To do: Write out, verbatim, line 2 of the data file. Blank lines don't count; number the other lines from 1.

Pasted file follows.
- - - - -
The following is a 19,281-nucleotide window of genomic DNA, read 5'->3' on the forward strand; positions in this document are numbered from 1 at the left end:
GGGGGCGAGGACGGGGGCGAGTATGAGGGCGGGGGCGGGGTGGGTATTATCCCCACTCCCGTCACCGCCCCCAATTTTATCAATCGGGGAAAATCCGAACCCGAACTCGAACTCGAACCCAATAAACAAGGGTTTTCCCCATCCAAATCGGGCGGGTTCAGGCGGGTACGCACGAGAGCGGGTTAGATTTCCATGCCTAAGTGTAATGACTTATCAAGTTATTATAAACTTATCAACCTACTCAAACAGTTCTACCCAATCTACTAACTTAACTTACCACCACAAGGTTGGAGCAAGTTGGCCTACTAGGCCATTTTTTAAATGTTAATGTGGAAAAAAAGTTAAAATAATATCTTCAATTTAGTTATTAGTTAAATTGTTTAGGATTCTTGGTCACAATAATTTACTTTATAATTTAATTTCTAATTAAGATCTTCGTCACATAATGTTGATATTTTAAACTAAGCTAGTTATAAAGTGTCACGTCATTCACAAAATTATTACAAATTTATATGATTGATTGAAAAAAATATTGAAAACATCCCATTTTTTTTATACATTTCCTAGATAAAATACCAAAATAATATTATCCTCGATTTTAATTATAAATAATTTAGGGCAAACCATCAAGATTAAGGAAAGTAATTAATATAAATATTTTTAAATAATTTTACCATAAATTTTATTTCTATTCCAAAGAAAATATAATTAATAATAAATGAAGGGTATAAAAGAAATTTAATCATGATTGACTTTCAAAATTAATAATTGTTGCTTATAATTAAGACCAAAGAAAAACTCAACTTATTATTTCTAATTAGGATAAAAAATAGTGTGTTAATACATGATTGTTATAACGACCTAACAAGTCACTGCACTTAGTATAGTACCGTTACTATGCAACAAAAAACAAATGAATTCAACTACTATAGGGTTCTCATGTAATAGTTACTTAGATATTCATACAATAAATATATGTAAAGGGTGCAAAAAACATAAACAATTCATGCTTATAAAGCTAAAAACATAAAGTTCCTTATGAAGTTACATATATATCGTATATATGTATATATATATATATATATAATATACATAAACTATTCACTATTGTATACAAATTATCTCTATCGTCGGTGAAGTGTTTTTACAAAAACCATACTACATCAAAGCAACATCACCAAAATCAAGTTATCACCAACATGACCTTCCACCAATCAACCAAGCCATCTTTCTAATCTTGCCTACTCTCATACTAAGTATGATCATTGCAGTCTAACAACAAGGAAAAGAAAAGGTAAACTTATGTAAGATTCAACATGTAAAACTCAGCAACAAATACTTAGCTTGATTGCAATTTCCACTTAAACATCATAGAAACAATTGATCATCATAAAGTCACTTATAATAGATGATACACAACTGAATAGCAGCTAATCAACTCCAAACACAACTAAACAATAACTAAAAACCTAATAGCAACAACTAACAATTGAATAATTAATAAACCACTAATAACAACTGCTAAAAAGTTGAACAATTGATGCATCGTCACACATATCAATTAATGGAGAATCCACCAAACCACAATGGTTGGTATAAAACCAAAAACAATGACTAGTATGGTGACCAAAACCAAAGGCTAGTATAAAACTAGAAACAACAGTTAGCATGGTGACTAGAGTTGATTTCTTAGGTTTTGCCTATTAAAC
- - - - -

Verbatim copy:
GGGGGCGAGGACGGGGGCGAGTATGAGGGCGGGGGCGGGGTGGGTATTATCCCCACTCCCGTCACCGCCCCCAATTTTATCAATCGGGGAAAATCCGAACCCGAACTCGAACTCGAACCCAATAAACAAGGGTTTTCCCCATCCAAATCGGGCGGGTTCAGGCGGGTACGCACGAGAGCGGGTTAGATTTCCATGCCTAAGTGTAATGACTTATCAAGTTATTATAAACTTATCAACCTACTCAAACAGTTCTACCCAATCTACTAACTTAACTTACCACCACAAGGTTGGAGCAAGTTGGCCTACTAGGCCATTTTTTAAATGTTAATGTGGAAAAAAAGTTAAAATAATATCTTCAATTTAGTTATTAGTTAAATTGTTTAGGATTCTTGGTCACAATAATTTACTTTATAATTTAATTTCTAATTAAGATCTTCGTCACATAATGTTGATATTTTAAACTAAGCTAGTTATAAAGTGTCACGTCATTCACAAAATTATTACAAATTTATATGATTGATTGAAAAAAATATTGAAAACATCCCATTTTTTTTATACATTTCCTAGATAAAATACCAAAATAATATTATCCTCGATTTTAATTATAAATAATTTAGGGCAAACCATCAAGATTAAGGAAAGTAATTAATATAAATATTTTTAAATAATTTTACCATAAATTTTATTTCTATTCCAAAGAAAATATAATTAATAATAAATGAAGGGTATAAAAGAAATTTAATCATGATTGACTTTCAAAATTAATAATTGTTGCTTATAATTAAGACCAAAGAAAAACTCAACTTATTATTTCTAATTAGGATAAAAAATAGTGTGTTAATACATGATTGTTATAACGACCTAACAAGTCACTGCACTTAGTATAGTACCGTTACTATGCAACAAAAAACAAATGAATTCAACTACTATAGGGTTCTCATGTAATAGTTACTTAGATATTCATACAATAAATATATGTAAAGGGTGCAAAAAACATAAACAATTCATGCTTATAAAGCTAAAAACATAAAGTTCCTTATGAAGTTACATATATATCGTATATATGTATATATATATATATATATAATATACATAAACTATTCACTATTGTATACAAATTATCTCTATCGTCGGTGAAGTGTTTTTACAAAAACCATACTACATCAAAGCAACATCACCAAAATCAAGTTATCACCAACATGACCTTCCACCAATCAACCAAGCCATCTTTCTAATCTTGCCTACTCTCATACTAAGTATGATCATTGCAGTCTAACAACAAGGAAAAGAAAAGGTAAACTTATGTAAGATTCAACATGTAAAACTCAGCAACAAATACTTAGCTTGATTGCAATTTCCACTTAAACATCATAGAAACAATTGATCATCATAAAGTCACTTATAATAGATGATACACAACTGAATAGCAGCTAATCAACTCCAAACACAACTAAACAATAACTAAAAACCTAATAGCAACAACTAACAATTGAATAATTAATAAACCACTAATAACAACTGCTAAAAAGTTGAACAATTGATGCATCGTCACACATATCAATTAATGGAGAATCCACCAAACCACAATGGTTGGTATAAAACCAAAAACAATGACTAGTATGGTGACCAAAACCAAAGGCTAGTATAAAACTAGAAACAACAGTTAGCATGGTGACTAGAGTTGATTTCTTAGGTTTTGCCTATTAAAC